The TSA Tussle

“The means of defense against foreign danger historically have become the instruments of tyranny at home.” (James Madison)

The TSA Tussle’s not a new Hip Hop song (though there have been a few poking the airwaves!), or a remake of the recent hilarious SNL skit. It’s actually a Band Aid that we’ve slapped on the deep wound of our national psyche to make us feel better, safer, more secure, more something.

Right before the holiday season, we learned of less than comfortable pat downs that some claimed bordered on sexual molestation. And new radiation scanners that might mean we end up glowing in the dark.

My first reaction to this news: Huh? “What’s up, TSA?” And then a really sinking feeling that they’ve completely missed the mark, so to speak.  No longer will I make jokes to traveling folk in security lines to the tune of: “before you know it, we’ll have to dress in scrubs to go thru security.  No body parts left behind! (LOL!).” Though my comments sometimes helped break the monotony of the being-in-the-long-line-with-glaring-TSA-officials traveling experience, it seems not too far from the truth anymore.

Either way, I had a rather intense reaction to this news of more rules, but not for the reasons you’d think (sure, its possible that our 4th Amendment rights are being violated, and it now seems the American Public is guilty before being proven innocent — Miranda rights? and who wants their little kid fondled in the name of National Security?)

After some reflection (and reading way too many blogs), I shoveled out my sinking feeling.  What I unearthed was shock that folks (and the government?) actually think more rules will help us BE safer. What we really have is a colossal, dis-coordinated, complex system with inconsistent rules and lots of holes both in the system itself…and our borders too.  And unless we build walls around ourselves and our borders, it will be impossible to keep all the “bad” people out.

We live in a very porous, open society – with all of the risks and rewards that come with that. Each day our lives are fraught with danger, but we still plow on, unconscious of most of them. So the Orwellian approach to more oversight with layers upon layers of rules is only a Band Aid solution to much deeper issues.  Maybe what we need is a shift in strategy and frame through which we see and behave in the world.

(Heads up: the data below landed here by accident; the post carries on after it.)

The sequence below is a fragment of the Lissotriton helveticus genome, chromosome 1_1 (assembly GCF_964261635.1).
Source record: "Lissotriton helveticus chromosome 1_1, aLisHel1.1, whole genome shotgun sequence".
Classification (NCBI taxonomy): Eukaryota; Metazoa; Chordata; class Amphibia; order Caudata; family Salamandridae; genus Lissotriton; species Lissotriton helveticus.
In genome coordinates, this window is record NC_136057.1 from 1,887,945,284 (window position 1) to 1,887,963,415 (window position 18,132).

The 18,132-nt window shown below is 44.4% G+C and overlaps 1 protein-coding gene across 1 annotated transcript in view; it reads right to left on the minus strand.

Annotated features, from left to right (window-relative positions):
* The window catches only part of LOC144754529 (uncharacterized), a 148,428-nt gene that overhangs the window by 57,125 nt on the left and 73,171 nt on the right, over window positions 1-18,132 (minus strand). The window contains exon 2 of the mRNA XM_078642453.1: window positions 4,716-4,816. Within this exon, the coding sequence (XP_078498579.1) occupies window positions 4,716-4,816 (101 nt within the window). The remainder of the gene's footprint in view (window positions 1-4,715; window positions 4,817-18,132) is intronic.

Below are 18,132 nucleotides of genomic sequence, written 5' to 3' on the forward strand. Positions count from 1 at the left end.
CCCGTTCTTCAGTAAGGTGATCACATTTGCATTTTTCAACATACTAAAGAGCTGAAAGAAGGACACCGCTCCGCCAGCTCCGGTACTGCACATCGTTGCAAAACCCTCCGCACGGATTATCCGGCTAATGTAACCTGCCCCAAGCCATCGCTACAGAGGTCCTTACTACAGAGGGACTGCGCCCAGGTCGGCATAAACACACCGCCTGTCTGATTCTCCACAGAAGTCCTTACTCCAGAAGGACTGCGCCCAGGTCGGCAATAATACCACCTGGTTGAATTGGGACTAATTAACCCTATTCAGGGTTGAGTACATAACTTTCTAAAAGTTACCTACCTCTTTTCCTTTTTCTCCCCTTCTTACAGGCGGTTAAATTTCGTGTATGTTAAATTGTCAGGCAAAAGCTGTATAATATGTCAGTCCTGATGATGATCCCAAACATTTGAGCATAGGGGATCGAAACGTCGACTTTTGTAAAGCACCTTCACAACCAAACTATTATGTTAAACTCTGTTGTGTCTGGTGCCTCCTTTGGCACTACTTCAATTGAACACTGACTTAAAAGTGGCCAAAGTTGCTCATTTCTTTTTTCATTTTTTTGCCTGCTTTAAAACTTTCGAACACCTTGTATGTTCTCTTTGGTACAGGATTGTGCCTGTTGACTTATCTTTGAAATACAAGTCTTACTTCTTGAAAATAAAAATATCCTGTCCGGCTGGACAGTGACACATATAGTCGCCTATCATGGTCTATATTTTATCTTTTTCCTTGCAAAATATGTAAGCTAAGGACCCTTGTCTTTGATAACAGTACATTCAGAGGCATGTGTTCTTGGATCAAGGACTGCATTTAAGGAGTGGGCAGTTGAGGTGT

So I ended up with more questions than answers:

  • What can we do to provide input that would help make security screening less invasive but more seamless overall? How can it be better coordinated with local authorities, the State Department, etc?   (my OD training)
  • What have we learned what’s worked from other countries that do this well and how could those best practices be implemented (in a consistent, strategic way that doesn’t assume guilty before proven innocent)?

But those questions really didn’t get to the root of my discomfort.  What it came down to was:

  • On a broader/deeper scale, what can we do to demand change to our foreign policy that will more thoughtfully address the conditions that create people who want to hurt us?  (I don’t believe people are born evil, otherwise I wouldn’t work in a prison).
  • What can we do to protect our selves (and each other?)  What can we do to become more connected so we want to help each other in crisis situations (as I recall, people came together in amazing solidarity in 9/11?)
  • Would more connectedness mean less risk?
  • How do we build trust instead of fear?
  • How do we better learn to live in the present, knowing that we don’t really have any control over the future (since it hasn’t happened yet?)

Then it occurred to me that people who become terrorists are much like our inner city kids who become gang members (and end up in prison)…disconnected, disassociated from their own communities, so they seek out (or are recruited) to other forms of “community” as a replacement. “Gangs” and “Terrorists” are identities of the dispossessed. What happens when you strip that identity away?

So the uber question for me that emerged from the TSA Tussle is:  how do we bridge the divides that surround us?


Other ruminations…

Fritjof Capra – The Roots of Terrorism

About Beth Waitkus

Gardening as a revolution. Most recently, as Founder & Executive Director of the Insight Garden Program, I built a $1+ million nonprofit that works across sectors to provide experiential, transformative gardening and landscaping training in prisons, participant re-entry programs, and advocacy for systems change at the intersections of environmental, criminal, and social justice. To become environmentally aware, all people need is a little time in the garden, or outdoors -- nature teaches us everything we need to know.
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